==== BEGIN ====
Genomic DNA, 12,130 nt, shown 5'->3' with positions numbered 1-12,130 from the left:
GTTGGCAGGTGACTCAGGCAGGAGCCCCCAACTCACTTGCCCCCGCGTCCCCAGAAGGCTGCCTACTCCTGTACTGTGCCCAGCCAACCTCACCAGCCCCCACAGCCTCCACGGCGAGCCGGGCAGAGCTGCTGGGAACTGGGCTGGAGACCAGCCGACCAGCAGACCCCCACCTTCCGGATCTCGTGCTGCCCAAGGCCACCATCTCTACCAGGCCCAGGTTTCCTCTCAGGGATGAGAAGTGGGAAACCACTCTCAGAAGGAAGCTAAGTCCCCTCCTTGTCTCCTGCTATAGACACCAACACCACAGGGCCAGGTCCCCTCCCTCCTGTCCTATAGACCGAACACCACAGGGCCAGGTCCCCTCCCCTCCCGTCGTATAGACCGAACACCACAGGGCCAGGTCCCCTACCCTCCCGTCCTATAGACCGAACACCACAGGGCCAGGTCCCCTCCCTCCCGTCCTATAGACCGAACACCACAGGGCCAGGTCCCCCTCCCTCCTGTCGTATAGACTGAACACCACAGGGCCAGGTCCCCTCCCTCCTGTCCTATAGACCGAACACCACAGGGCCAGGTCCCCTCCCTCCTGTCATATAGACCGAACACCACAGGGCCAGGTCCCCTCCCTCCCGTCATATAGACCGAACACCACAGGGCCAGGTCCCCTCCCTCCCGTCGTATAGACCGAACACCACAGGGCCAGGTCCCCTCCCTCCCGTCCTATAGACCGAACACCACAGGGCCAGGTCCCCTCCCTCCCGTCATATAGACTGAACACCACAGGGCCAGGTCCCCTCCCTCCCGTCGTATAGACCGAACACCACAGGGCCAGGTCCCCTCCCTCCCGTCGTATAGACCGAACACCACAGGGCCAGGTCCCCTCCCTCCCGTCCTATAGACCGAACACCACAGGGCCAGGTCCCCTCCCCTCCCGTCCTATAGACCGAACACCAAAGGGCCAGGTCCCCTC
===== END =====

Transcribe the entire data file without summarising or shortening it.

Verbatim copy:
Genomic DNA, 12,130 nt, shown 5'->3' with positions numbered 1-12,130 from the left:
GTTGGCAGGTGACTCAGGCAGGAGCCCCCAACTCACTTGCCCCCGCGTCCCCAGAAGGCTGCCTACTCCTGTACTGTGCCCAGCCAACCTCACCAGCCCCCACAGCCTCCACGGCGAGCCGGGCAGAGCTGCTGGGAACTGGGCTGGAGACCAGCCGACCAGCAGACCCCCACCTTCCGGATCTCGTGCTGCCCAAGGCCACCATCTCTACCAGGCCCAGGTTTCCTCTCAGGGATGAGAAGTGGGAAACCACTCTCAGAAGGAAGCTAAGTCCCCTCCTTGTCTCCTGCTATAGACACCAACACCACAGGGCCAGGTCCCCTCCCTCCTGTCCTATAGACCGAACACCACAGGGCCAGGTCCCCTCCCCTCCCGTCGTATAGACCGAACACCACAGGGCCAGGTCCCCTACCCTCCCGTCCTATAGACCGAACACCACAGGGCCAGGTCCCCTCCCTCCCGTCCTATAGACCGAACACCACAGGGCCAGGTCCCCCTCCCTCCTGTCGTATAGACTGAACACCACAGGGCCAGGTCCCCTCCCTCCTGTCCTATAGACCGAACACCACAGGGCCAGGTCCCCTCCCTCCTGTCATATAGACCGAACACCACAGGGCCAGGTCCCCTCCCTCCCGTCATATAGACCGAACACCACAGGGCCAGGTCCCCTCCCTCCCGTCGTATAGACCGAACACCACAGGGCCAGGTCCCCTCCCTCCCGTCCTATAGACCGAACACCACAGGGCCAGGTCCCCTCCCTCCCGTCATATAGACTGAACACCACAGGGCCAGGTCCCCTCCCTCCCGTCGTATAGACCGAACACCACAGGGCCAGGTCCCCTCCCTCCCGTCGTATAGACCGAACACCACAGGGCCAGGTCCCCTCCCTCCCGTCCTATAGACCGAACACCACAGGGCCAGGTCCCCTCCCCTCCCGTCCTATAGACCGAACACCAAAGGGCCAGGTCCCCTC